, Volume 19, Issue 7, pp 2003-2024
Date: 11 Mar 2010

Spatial avoidance of invading pastoral cattle by wild ungulates: insights from using point process statistics

Rent the article at a discount

Rent now

* Final gross prices may vary according to local VAT.

Get Access

Abstract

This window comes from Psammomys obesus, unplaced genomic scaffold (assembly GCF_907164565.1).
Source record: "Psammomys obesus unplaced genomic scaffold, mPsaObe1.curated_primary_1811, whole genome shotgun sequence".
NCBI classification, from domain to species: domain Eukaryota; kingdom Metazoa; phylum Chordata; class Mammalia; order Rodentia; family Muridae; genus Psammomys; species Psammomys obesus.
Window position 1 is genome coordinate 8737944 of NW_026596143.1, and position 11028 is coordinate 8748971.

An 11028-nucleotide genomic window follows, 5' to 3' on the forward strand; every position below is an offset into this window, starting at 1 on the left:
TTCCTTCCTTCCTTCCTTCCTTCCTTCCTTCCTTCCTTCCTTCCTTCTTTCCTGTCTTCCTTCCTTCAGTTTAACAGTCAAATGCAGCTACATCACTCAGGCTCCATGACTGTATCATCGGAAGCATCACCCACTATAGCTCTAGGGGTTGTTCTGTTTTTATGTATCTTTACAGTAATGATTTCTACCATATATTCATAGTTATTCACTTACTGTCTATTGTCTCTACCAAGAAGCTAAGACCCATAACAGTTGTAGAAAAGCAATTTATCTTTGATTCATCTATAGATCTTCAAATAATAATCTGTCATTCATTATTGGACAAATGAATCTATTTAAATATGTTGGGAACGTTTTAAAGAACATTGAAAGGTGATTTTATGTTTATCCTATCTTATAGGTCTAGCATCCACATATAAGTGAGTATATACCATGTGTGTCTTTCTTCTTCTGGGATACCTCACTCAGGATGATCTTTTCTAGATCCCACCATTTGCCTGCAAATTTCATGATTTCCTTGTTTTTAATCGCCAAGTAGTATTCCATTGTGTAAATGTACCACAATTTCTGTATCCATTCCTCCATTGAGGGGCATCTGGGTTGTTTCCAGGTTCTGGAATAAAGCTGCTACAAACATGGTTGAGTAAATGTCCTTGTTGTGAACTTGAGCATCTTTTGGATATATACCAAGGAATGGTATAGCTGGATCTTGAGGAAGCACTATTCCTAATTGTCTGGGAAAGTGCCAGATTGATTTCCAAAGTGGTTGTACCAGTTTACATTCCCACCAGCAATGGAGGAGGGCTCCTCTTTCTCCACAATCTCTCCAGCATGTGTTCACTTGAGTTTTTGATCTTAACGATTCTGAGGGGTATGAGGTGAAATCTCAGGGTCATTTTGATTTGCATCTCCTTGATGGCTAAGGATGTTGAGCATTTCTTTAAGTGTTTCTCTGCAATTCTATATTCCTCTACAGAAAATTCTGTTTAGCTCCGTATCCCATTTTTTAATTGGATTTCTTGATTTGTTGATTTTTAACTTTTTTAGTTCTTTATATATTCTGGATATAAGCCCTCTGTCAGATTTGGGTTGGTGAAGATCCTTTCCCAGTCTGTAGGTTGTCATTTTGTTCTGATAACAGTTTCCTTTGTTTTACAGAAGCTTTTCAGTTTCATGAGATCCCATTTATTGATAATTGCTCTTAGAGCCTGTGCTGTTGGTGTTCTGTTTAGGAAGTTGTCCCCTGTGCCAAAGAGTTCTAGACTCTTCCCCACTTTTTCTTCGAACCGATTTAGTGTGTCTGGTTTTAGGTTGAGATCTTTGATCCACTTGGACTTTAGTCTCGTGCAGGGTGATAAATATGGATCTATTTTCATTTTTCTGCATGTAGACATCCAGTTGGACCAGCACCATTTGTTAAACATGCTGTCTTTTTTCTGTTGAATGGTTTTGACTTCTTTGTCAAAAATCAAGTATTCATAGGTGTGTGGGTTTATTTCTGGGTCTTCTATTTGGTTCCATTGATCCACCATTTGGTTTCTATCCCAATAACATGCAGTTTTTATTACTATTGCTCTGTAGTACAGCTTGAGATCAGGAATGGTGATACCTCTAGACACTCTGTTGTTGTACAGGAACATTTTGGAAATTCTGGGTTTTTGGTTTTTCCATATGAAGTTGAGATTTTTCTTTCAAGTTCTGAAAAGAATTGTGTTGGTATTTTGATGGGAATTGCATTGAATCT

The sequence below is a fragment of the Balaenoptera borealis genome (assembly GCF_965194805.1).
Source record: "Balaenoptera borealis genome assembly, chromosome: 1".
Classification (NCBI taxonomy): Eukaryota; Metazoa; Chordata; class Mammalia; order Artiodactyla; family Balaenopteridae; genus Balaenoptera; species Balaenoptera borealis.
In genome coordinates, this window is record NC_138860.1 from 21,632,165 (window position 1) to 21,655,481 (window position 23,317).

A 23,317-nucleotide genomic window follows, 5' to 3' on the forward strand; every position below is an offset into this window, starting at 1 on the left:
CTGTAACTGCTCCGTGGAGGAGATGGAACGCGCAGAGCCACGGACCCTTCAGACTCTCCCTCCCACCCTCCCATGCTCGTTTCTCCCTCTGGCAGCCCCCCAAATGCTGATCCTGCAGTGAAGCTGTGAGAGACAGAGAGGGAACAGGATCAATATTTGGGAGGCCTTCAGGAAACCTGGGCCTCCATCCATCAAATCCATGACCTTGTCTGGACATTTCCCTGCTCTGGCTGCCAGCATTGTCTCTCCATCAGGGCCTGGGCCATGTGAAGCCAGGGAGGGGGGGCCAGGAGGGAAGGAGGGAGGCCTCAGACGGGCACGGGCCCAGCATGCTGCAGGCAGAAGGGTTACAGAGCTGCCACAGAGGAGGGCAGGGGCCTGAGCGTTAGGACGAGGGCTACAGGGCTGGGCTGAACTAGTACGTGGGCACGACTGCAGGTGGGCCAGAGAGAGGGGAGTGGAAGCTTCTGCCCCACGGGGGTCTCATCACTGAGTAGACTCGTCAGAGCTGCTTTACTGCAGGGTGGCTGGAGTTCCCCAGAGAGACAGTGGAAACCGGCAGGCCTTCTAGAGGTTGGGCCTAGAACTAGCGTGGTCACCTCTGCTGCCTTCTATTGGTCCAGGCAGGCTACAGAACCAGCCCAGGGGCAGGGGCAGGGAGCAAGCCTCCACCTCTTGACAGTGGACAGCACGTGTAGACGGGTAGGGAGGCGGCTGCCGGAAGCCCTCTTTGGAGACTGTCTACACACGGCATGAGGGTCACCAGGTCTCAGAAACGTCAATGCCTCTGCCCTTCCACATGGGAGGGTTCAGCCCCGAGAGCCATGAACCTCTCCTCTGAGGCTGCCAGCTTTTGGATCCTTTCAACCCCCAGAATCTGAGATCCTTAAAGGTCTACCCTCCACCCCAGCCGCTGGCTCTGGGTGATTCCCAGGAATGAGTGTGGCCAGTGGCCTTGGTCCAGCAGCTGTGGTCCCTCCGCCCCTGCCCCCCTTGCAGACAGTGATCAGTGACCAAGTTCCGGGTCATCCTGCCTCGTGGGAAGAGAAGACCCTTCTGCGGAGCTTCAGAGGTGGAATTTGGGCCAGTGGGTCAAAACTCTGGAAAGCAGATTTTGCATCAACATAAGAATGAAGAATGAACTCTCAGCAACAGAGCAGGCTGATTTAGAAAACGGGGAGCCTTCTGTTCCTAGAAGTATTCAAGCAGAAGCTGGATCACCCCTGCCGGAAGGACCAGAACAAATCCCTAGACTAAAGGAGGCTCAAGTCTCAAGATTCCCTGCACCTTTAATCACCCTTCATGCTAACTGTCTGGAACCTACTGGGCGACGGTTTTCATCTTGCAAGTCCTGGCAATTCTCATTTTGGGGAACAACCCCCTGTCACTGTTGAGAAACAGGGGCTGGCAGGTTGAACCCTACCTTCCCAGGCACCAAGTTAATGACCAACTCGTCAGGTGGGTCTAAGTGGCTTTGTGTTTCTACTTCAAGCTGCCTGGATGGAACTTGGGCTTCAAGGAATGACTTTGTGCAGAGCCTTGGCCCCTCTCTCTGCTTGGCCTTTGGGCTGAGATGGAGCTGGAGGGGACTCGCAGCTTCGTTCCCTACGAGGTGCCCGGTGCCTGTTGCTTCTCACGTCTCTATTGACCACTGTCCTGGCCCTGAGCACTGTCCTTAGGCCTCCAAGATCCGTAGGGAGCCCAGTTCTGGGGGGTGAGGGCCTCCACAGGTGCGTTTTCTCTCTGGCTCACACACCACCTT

Traditional rangelands in many developing countries are currently being encroached by cultivation, driving some herders to illegally use protected areas for grazing their cattle. Since cattle are an exotic species in these ecosystems, they might have an impact on the local wild herbivore communities, notably through competition. We used point pattern statistics to characterise the spatial relationships between wild ungulate species and cattle herds within a protected area in west Africa undergoing seasonal intrusions by cattle. We predicted that the wild ungulate species that are ecologically and morphologically similar to cattle, in terms of body mass and diet, would be more sensitive to grass depletion by cattle and would be separated from cattle to a larger extent. The spatial distribution of browsing and mixed-feeding antelopes did not seem to be affected much by cattle presence, whereas most grazing species showed spatial separation from cattle. Interestingly, elephants also showed significant separation from cattle herds. We discuss the likely processes that may have contributed to the observed spatial patterns. The spatial displacement of certain wild species, including megaherbivores, affects the whole community structure and, thus, other components of the ecosystem.